Joseph Kissil, Ph.D.

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Wistar Institute Associate Professor of Cancer Biology
Department: Cancer Biology

Contact information
372 Wistar Institute (Office)
372 Wistar Institute (Lab)
3601 Spruce Street
Philadelphia, PA 19104
Office: 215 898-3874
BSc (Life Sciences)
Ben-Gurion University (Israel), 1993.
PhD (Molecular Genetics)
Weizmann Institute of Science (Israel), 1999.
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Description of Research Expertise

Research Interests
Genetic analysis of crosstalk between signaling pathways
Signal transduction and cancer
Molecular biology of neurofibromatosis type 2

Key words: Ras, Rac, Neurofibromatosis type 2, NF2, merlin.

Description of Research
The main interest of the lab is the understanding of signal transduction networks in vivo and their deregulation in cancer. We are studying the pathways regulated by the small G-proteins K-ras and Rac1 and dissecting the crosstalk between these pathways employing animal models. We are also focusing on the neurofibromatosis type 2 tumor suppressor gene (Nf2) and examining its role in the regulation of Ras/Rac crosstalk and how loss of Nf2 results in cancer. We approach these issues mainly in vivo, by developing animal models harboring specific knock-in mutations in genes of interest. These models are then used to examine the function of these mutations in development and cancer.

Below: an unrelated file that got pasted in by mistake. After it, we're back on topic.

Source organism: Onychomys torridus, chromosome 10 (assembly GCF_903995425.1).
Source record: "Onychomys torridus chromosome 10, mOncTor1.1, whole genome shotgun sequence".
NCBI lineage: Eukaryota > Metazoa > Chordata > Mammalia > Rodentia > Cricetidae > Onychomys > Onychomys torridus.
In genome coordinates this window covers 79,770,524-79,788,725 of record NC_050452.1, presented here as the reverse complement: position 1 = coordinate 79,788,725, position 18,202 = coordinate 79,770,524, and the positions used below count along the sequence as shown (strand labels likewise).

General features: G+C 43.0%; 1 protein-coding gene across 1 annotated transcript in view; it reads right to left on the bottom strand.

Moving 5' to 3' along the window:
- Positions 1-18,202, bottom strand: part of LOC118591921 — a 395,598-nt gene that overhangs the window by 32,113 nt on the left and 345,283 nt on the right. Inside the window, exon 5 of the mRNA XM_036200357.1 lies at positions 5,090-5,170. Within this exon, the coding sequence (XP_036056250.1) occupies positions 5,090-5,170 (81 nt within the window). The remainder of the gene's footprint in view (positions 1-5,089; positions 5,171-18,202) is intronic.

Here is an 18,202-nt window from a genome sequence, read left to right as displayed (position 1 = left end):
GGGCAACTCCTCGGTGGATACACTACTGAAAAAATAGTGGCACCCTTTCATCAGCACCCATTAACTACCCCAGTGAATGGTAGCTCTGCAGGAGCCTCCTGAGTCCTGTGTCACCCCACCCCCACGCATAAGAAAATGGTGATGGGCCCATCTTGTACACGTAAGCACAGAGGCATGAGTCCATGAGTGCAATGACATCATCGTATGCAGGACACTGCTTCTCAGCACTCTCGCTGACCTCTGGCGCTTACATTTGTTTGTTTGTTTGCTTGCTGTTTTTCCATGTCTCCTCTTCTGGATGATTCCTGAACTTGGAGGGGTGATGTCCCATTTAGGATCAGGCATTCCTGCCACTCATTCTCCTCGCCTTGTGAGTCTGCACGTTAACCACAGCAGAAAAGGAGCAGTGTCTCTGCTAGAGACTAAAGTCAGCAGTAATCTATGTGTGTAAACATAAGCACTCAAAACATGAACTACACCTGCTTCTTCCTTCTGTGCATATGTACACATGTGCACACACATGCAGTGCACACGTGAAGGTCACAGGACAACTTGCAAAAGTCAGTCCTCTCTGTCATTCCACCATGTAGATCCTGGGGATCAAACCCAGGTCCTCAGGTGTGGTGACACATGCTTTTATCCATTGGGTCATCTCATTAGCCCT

Currently, we are focusing on the crosstalk between Rac and Ras regulated pathways employing a conditional model of lung cancer. By combining conditional activation of K-ras with conditional deletion of Rac1, we demonstrated that Rac1 is required for tumorigenesis. We are examining what pathways downstream of Rac1 are required for K-ras-induced transformation. We have also recently found a possible link between the Rac-signaling pathways and cancer in the case of Neurofibromatosis type 2 (NF2), an inherited disorder that is characterized mainly by development of Schwann cell tumors of the eighth cranial nerve. The Nf2 gene is a tumor suppressor gene coding for a protein called merlin, which functions as a negative regulator of Rac signaling through its direct inhibitory function on p21-activated kinase 1. We are assessing whether this function is indeed the tumor suppressive function of merlin and whether targeting the p21-activated kinases would be beneficial as a treatment modality for neurofibromatosis type 2.

Rotation Projects for 2006-2007
- Crosstalk between small G-protein signaling networks in cancer.
- The role of the tumor microenvironment in tumorigenesis.
- Application of novel imaging technologies to the study of lung cancer.

Please contact Dr. Kissil directly about current rotation projects.

Lab personnel:
Scott Troutman - Lab manager
Chunling Yi - Postdoctoral fellow
Mi-young Cho - postdoctoral fellow
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Last updated: 09/14/2011
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